The printable structures shown in this photo begin to fold themselves up as soon as they’re peeled off the printing platform. Photo courtesy of the researchers.
The printable structures shown in this photo begin to fold themselves up as soon as they’re peeled off the printing platform. Photo courtesy of the researchers.

As 3D printing has become a mainstream technology, industry and academic researchers have been investigating printable structures that can fold themselves into useful three-dimensional (3D) shapes when heated or immersed in water. In a paper in Applied Materials and Interfaces, a team led by researchers from the Computer Science and Artificial Intelligence Laboratory (CSAIL) at Massachusetts Institute of Technology (MIT) reports something new: a printable structure that begins to fold itself up as soon as it's peeled off the printing platform.

One of the big advantages of devices that self-fold without any outside stimulus, the researchers say, is that they can be produced with a wider range of materials and more delicate structures.

"If you want to add printed electronics, you're generally going to be using some organic materials, because a majority of printed electronics rely on them," explains Subramanian Sundaram, an MIT graduate student in electrical engineering and computer science and first author of the paper. "These materials are often very, very sensitive to moisture and temperature. So if you have these electronics and parts, and you want to initiate folds in them, you wouldn't want to dunk them in water or heat them, because then your electronics are going to degrade."

To illustrate this idea, the researchers built a prototype self-folding printable device that includes electrical leads and a polymer ‘pixel’ that changes from transparent to opaque when a voltage is applied to it. The device, which is a variation on the ‘printable goldbug’ that Sundaram and his colleagues announced earlier this year, starts out looking something like the letter ‘H’. But each of the legs of the H folds itself in different directions, producing a tabletop shape.

The researchers also built several different versions of the same basic hinge design, demonstrating they can control the precise angle at which a joint folds. In tests, they forcibly straightened the hinges by attaching them to a weight, but when the weight was removed, the hinges resumed their original folds.

In the short term, the technique could allow the custom manufacture of sensors, displays or antennas whose functionality depends on their 3D shape. Longer term, the researchers envision the possibility of printable robots.

Sundaram is joined on the paper by his advisor, Wojciech Matusik, an associate professor of electrical engineering and computer science (EECS) at MIT. Other authors include: Marc Baldo, also an associate professor of EECS, who specializes in organic electronics; David Kim, a technical assistant in Matusik's Computational Fabrication Group; and Ryan Hayward, a professor of polymer science and engineering at the University of Massachusetts at Amherst.

The key to the researchers' design is a new printer-ink material that expands after it solidifies, which is unusual. Most printer-ink materials contract slightly as they solidify, a technical limitation that designers frequently have to work around.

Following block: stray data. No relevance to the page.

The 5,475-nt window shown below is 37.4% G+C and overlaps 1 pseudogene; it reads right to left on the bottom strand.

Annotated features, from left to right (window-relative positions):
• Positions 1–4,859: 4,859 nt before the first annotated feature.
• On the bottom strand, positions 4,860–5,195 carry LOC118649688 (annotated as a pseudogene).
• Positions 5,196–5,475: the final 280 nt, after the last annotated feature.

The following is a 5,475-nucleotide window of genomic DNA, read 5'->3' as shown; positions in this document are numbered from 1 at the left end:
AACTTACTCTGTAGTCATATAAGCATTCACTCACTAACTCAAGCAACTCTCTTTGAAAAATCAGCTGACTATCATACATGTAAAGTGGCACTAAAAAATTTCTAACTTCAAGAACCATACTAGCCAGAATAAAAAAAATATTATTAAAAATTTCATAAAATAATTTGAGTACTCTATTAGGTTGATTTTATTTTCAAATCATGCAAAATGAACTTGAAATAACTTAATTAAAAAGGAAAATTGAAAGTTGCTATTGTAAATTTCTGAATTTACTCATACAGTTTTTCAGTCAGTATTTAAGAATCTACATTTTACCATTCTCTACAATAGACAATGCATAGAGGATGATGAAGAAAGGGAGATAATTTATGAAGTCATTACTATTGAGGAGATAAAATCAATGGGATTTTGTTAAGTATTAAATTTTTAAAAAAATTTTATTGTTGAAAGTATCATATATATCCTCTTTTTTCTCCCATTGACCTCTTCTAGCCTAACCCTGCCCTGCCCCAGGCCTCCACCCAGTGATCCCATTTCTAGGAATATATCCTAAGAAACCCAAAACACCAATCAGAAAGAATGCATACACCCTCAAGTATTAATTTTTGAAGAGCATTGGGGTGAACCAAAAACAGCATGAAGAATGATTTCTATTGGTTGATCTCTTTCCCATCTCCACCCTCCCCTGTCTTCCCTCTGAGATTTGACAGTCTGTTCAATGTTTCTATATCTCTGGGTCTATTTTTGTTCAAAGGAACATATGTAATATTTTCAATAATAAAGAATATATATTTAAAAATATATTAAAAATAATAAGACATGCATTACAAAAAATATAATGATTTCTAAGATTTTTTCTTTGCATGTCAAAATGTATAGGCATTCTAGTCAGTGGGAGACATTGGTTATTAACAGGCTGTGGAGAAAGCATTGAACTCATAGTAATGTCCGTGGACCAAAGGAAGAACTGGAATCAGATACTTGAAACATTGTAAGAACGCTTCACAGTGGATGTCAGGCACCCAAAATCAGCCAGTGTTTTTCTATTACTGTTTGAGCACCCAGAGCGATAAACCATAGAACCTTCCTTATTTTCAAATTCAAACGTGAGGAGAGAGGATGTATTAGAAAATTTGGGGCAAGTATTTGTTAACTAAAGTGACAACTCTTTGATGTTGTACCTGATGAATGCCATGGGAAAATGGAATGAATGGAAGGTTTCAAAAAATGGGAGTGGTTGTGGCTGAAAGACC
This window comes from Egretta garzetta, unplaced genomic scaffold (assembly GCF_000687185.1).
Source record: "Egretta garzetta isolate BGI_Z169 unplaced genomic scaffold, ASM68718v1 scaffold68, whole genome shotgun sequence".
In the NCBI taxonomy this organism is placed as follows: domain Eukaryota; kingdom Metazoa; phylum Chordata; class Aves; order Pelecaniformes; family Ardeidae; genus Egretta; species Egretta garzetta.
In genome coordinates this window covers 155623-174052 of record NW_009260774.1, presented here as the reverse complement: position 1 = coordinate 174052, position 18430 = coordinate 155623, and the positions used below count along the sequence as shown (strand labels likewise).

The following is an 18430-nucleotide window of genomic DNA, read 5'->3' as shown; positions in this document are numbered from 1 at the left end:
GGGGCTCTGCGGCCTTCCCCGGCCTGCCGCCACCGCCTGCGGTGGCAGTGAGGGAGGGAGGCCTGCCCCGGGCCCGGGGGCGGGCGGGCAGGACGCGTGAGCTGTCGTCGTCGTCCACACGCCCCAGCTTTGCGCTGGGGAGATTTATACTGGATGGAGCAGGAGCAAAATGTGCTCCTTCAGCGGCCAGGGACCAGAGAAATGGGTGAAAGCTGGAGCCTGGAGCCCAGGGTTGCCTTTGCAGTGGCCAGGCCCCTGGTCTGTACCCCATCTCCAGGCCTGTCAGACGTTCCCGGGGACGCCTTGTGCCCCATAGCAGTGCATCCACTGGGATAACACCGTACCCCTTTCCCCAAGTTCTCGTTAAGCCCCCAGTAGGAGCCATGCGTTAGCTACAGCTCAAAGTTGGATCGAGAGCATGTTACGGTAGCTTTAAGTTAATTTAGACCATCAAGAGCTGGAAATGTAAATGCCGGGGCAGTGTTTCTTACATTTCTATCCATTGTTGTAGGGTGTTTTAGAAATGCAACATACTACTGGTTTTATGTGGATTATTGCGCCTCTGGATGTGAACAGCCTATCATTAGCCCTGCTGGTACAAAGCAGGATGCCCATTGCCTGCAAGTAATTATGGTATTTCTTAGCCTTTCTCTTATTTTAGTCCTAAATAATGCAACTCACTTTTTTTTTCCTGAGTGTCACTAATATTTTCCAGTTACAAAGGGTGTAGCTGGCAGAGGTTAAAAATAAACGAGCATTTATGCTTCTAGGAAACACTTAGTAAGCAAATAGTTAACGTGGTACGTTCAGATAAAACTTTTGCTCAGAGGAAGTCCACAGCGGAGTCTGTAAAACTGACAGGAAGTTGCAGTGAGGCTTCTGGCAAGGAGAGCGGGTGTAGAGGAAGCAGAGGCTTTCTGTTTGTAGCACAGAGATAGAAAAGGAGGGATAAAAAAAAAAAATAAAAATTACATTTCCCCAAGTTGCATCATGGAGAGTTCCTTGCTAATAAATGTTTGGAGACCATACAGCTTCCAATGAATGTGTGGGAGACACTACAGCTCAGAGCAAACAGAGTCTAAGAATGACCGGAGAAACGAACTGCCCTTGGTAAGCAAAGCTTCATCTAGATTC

Printed devices are built up in layers; in their prototypes, the MIT researchers deposit their expanding material at precise locations in either the top or bottom few layers. The bottom layer adheres slightly to the printer platform, and that adhesion is enough to hold the device flat as the layers are built up. But as soon as the finished device is peeled off the platform, the joints made from the new material begin to expand, bending the device in the opposite direction.

Like many technological breakthroughs, the CSAIL researchers' discovery of the material was an accident. Most of the printer materials used by Matusik's Computational Fabrication Group are combinations of different polymers; mixing these components is one way to create printer inks with specific physical properties.

While trying to develop an ink that yielded more flexible printed components, the CSAIL researchers inadvertently hit upon one that expanded slightly after it hardened. They immediately recognized the potential utility of expanding polymers and began experimenting with modifications of the mixture, until they arrived at a recipe that let them build joints that would expand enough to fold a printed device in half.

Hayward's contribution to the paper was to help the MIT team explain the material's expansion. The ink that produces the most forceful expansion includes several long polymers and one much shorter polymer, made up of the monomer isooctyl acrylate. When a layer of the ink is exposed to ultraviolet light – or ‘cured’, a process commonly used in 3D printing to harden materials deposited as liquids – the long polymers connect to each other, producing a rigid thicket of tangled molecules.

When another layer of the material is deposited on top of the first, the small chains of isooctyl acrylate in this top, liquid layer sink down into the lower, more rigid layer. There, they interact with the longer polymers to exert an expansive force, which the adhesion to the printing platform temporarily resists.

The researchers hope that a better theoretical understanding of the reason for the material's expansion will assist them in designing materials tailored to specific applications – including materials that resist the 1–3% contraction typical of many printed polymers after curing.

This story is adapted from material from MIT, with editorial changes made by Materials Today. The views expressed in this article do not necessarily represent those of Elsevier. Link to original source.